Of course, the Government had to clamp down on these guys and declare all out war, not so much that passengers were harmed by it, but because they had to protect the interests of our taxi-drivers, who were partly the reason why pirates had their supporters in the first place. Taxi drivers then tend to ‘choose’ tourists over locals, and people complained about their ‘attitude’ after an evening at the cinema. Today, taxis choose to wait in queue outside our casinos rather than pick you up when you’re stranded in some godforsaken ulu place past midnight. By the time you get an actual human voice on the Comfort Cab booking line, you would have been assaulted and left to die pants-down by the road.

In 1970, the Government coerced drivers into ‘job conversion’ in a bid to phase out pirate operations, and anyone who continued to go pirate would be fined and have their ride confiscated. In 1971, a man who depended on pirating as his livelihood was driven to suicide by traffic offences slapped by the police, among other debt woes. By 1975, the pirates returned to the new towns, because the waiting time for the only bus on the road was probably longer than that needed to set up your one-man taxi business.  Even if bus frequencies have since improved, we sometimes still watch helplessly as bus after bus zooms by, the captain ignoring your flailing arms, oblivious that there’s a gaping hole in the middle because nobody wants to move in.

Today, the authorities are considering a softer approach in contrast to the ‘Operation Pirate Taxi’ blitz of the past, but the fact that we’re even discussing frameworks and legislation now despite our ‘world class’ transport system, in view of the high demand for these apps (6 companies and counting, the LTA one not included), suggests that not enough is being done to move people around an increasingly crowded city efficiently. Well yes, there are good and bad Comfort drivers, just like there are good and bad Uber/Grab Taxi drivers, but there isn’t enough evidence to say that the one without an official licence is more likely to drive you off a pier and plunge into the river. For the record, regular taxis have driven into condo pools before. At least I know which of the two is more likely to carry a float just in case the unimaginable happens.

Instead of a knee-jerk reaction of mandatory licensing, the first thing LTA should work on is figuring out what’s wrong with the current system, and consider the benefits of these apps not just in terms of moving the public, but as a form of employment, without having their judgement fudged by taxi giants with vested interest in seeing the demise of their hi-tech rivals.  In the meantime, if I want an ‘uber’ chauffeur service at a fraction of the price of an actual limousine, I know who to call.

Bible apps don’t come with hugs

From ‘Faith at your fingertips’, 7 Feb 2011, article by Yen Feng, ST Home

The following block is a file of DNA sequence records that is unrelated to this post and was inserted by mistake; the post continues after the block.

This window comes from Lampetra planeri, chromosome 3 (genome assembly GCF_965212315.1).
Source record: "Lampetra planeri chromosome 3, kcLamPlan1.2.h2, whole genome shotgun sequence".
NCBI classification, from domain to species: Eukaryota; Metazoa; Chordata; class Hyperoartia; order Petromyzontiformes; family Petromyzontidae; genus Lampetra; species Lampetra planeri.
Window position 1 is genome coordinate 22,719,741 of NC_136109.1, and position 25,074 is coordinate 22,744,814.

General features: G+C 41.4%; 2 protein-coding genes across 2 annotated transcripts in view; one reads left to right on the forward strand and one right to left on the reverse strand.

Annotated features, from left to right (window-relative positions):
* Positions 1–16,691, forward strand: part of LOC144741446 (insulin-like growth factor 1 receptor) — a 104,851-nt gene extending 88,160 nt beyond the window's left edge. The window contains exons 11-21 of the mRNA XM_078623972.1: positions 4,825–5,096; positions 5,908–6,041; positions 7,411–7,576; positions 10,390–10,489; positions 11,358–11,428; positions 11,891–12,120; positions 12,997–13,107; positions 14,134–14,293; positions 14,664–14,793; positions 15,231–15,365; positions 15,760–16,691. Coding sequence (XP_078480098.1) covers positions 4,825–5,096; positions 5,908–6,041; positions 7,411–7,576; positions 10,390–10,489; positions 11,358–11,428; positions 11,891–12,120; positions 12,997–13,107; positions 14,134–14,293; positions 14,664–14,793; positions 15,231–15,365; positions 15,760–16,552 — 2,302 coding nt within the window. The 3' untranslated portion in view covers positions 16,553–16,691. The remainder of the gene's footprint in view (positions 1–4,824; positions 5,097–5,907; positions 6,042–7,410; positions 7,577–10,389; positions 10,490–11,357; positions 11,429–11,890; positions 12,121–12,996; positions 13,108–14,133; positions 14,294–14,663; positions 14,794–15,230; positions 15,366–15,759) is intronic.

…Over the past year, faith-based smartphone applications – or apps – have emerged as the latest worship tools for people on the go.

(Pia Yan Beng Sin, buddhist minister): …Mobile phones are not conducive to the kind of ‘refined thinking’ needed for religious study. The attention-diverting nature of phones – SMS alerts, for example – may prevent followers from fully engaging in quiet meditation. You can’t answer the questions of life with just a few lines – you need knowledge – but you also need wisdom…On a smartphone there is no structure, no discipline, no assessment to know how much you’ve learnt. It is a mutitasking tool – good for religious people with busy lifestyles, but it is not a perfect replacement.

(Mrs Tan): …The apps are useful but unlikely to replace the real thing – going to church and praying with other Christians…The hugs – that’s what I miss most when I’m away (on weekends). I don’t think there’s an app for that. Is there?


No place like Om

Having a pocket bible or Quran in the form of an iPhone app is probably a nifty idea, not just for Christians and Muslims who need some discreet daily inspiration while on the train without being labelled as fanatics by people who associate the Good books with electric chairs and kamikaze airplanes, but also useful at cocktail parties where people trade quirky Judgement Day trivia like which passage in the bible has the most people slain by the hand of God. Not sure what ‘refined thinking’ means, if there’s any ‘thinking’ in the usual sense involved in meditation at all. In the first place, deeply religious people would refrain from downloading such apps,  or even own a smartphone at all, preferring instead the tranquility of a remote enclave relying only on the natural ebb and flow of their bodies to empty their mental recycle bins. So these apps, specifically those paid ones, are really intended for people with an already piqued interest in religion, and want to sample some ‘Religion Lite’ before embarking on serious study. They’re not surrogates for the real emotional rush of religious ecstasy that can only be experienced alone in rags under a Bodhi tree or with a whole bunch of whirly-eyed, teary congregates who  channel lost languages that our ancestors probably spoke while they were straddling the evolutionary gap between chimpanzee and Neanderthal.